The Playgoer: Brantley Weighs In

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Wednesday, April 14, 2010

Brantley Weighs In

...with a world-weary shrug:

Mr. McNulty’s spleen is to be applauded and even envied, since it suggests an idealism in his perception of the Pulitzers, a belief that they can still be a progressive force in promoting original voices in theater. And I can share his agitation to some extent, having myself been the chairman of the drama jury in 2007, when our finalists (all, admittedly, fairly obscure) were overridden by the board. We picked “Orpheus X,” by Rinde Eckert; “Bulrusher,” by Eisa Davis; and “Elliot, a Soldier’s Fugue,” by Quiara Alegría Hudes. The prize went to David Lindsay-Abaire’s “Rabbit Hole,” a mainstream family drama that, like “Next to Normal,” had been seen in a Broadway production.

But any annoyance I felt then was tempered by a weary awareness that the Pulitzers have usually gone to firmly middlebrow works, the majority of which are highly unlikely to blaze in the annals of posterity as daring innovators. They can be read as an index of solid bourgeois tastes over the years but not much more.

[...]

[T]he Pulitzer standard, by and large, seems to be that the play be like a painting you would feel comfortable having on your living room wall. A splash of topicality is always welcome, but only if it is leavened by sentimentality and structural tidiness. 
My question is: is it just Drama or are all the Pulitzer arts prizes similarly biased toward a wide-appeal or even milquetoast aesthetic. I don't know the other arts-winners, so tell us what you think:
  • Fiction: Tinkers by Paul Harding
  • Poetry: Versed by Rae Armantrout
  • Music: Violin Concerto by Jennifer Higdon
My other question is: Patrick Healy clearly has been working on a Pulitzer story, so why did the Times instead today run Brantley's "no big deal" essay and a Healy article about The Addams Family's boffo box office?  The latter on Page One, no less.

Need I explain any further why theatre's value to the news media has only to do with revenue generation? (Next to Normal, turns out, is something of a hit too.)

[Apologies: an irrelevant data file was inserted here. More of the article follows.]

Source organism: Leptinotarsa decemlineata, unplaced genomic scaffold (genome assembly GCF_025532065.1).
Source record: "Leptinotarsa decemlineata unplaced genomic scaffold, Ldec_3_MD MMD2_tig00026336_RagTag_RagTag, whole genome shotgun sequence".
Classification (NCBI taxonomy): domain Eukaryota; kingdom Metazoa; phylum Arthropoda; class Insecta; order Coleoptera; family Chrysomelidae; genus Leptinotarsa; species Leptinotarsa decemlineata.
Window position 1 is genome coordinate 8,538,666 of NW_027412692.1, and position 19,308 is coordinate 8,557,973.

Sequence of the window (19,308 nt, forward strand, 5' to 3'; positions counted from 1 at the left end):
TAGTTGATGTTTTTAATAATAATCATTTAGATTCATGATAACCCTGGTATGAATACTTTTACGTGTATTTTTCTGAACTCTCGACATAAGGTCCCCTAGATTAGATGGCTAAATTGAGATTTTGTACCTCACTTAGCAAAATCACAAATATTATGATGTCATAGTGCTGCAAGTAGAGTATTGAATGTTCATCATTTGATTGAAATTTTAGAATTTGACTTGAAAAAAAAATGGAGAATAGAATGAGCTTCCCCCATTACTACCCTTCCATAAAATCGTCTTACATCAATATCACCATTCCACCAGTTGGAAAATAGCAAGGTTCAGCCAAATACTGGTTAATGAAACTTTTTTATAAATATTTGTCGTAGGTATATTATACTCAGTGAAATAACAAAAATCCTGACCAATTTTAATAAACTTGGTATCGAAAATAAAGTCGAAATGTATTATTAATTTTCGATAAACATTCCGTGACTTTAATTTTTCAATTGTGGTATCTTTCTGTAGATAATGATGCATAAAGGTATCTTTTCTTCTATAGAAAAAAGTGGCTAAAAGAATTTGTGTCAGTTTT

3 comments:

Anonymous said...

"Mr. McNulty’s spleen is to be applauded and even envied, since it suggests an idealism in his perception of the Pulitzers, a belief that they can still be a progressive force in promoting original voices in theater."

So Ben envies McNulty's spleen. Good for him. Now can he please fuck off and let somehow who gives shit take over that job? You know what else could be a force in promoting original voices in the theater? A top Times theater critic who makes it a priority to find and celebrate them. And I wouldn’t include the vastly overrated T.A. McCraney in that.

The Playgoer said...

Regarding the running of Healy's story, I see now that it did appear in print today...in a small sidebar buried in the inner Arts section (next to the continuation of the Brantley column).

Anonymous said...

I thought Brantley's article was great -- and if it was given prominence over Healy's reporting, that makes sense since Brantley actually served as a CHAIR of a Pulitzer Jury in which THE SAME THING HAPPENED just 3 years ago. I thought Brantley should be complimented just like McNulty for raising their voice when the easy choice would have been to just say nothing. Healy did a great job as well. I appreciated having some knowledge about where people stood -- otherwise we all just would have been wondering WTF?! about this decision for years!